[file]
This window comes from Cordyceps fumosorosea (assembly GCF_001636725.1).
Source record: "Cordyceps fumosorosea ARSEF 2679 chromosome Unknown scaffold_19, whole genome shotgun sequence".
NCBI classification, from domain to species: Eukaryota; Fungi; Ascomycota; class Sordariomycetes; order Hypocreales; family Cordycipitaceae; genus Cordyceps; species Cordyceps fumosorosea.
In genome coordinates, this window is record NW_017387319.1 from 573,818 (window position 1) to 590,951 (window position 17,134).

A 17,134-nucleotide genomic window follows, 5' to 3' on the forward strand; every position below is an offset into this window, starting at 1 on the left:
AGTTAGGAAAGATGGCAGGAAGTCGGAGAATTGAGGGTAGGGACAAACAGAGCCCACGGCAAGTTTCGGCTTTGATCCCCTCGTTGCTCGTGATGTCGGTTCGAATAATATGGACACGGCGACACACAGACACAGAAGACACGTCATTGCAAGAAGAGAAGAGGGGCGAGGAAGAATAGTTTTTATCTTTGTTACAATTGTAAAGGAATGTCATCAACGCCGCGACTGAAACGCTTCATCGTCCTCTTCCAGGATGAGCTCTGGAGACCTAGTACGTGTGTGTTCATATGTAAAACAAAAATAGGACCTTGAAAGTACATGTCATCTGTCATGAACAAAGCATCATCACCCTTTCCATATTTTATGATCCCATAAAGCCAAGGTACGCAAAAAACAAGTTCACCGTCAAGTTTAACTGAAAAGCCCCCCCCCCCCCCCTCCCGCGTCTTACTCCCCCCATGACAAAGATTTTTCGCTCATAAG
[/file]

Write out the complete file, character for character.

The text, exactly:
This window comes from Cordyceps fumosorosea (assembly GCF_001636725.1).
Source record: "Cordyceps fumosorosea ARSEF 2679 chromosome Unknown scaffold_19, whole genome shotgun sequence".
NCBI classification, from domain to species: Eukaryota; Fungi; Ascomycota; class Sordariomycetes; order Hypocreales; family Cordycipitaceae; genus Cordyceps; species Cordyceps fumosorosea.
In genome coordinates, this window is record NW_017387319.1 from 573,818 (window position 1) to 590,951 (window position 17,134).

A 17,134-nucleotide genomic window follows, 5' to 3' on the forward strand; every position below is an offset into this window, starting at 1 on the left:
AGTTAGGAAAGATGGCAGGAAGTCGGAGAATTGAGGGTAGGGACAAACAGAGCCCACGGCAAGTTTCGGCTTTGATCCCCTCGTTGCTCGTGATGTCGGTTCGAATAATATGGACACGGCGACACACAGACACAGAAGACACGTCATTGCAAGAAGAGAAGAGGGGCGAGGAAGAATAGTTTTTATCTTTGTTACAATTGTAAAGGAATGTCATCAACGCCGCGACTGAAACGCTTCATCGTCCTCTTCCAGGATGAGCTCTGGAGACCTAGTACGTGTGTGTTCATATGTAAAACAAAAATAGGACCTTGAAAGTACATGTCATCTGTCATGAACAAAGCATCATCACCCTTTCCATATTTTATGATCCCATAAAGCCAAGGTACGCAAAAAACAAGTTCACCGTCAAGTTTAACTGAAAAGCCCCCCCCCCCCCCCTCCCGCGTCTTACTCCCCCCATGACAAAGATTTTTCGCTCATAAG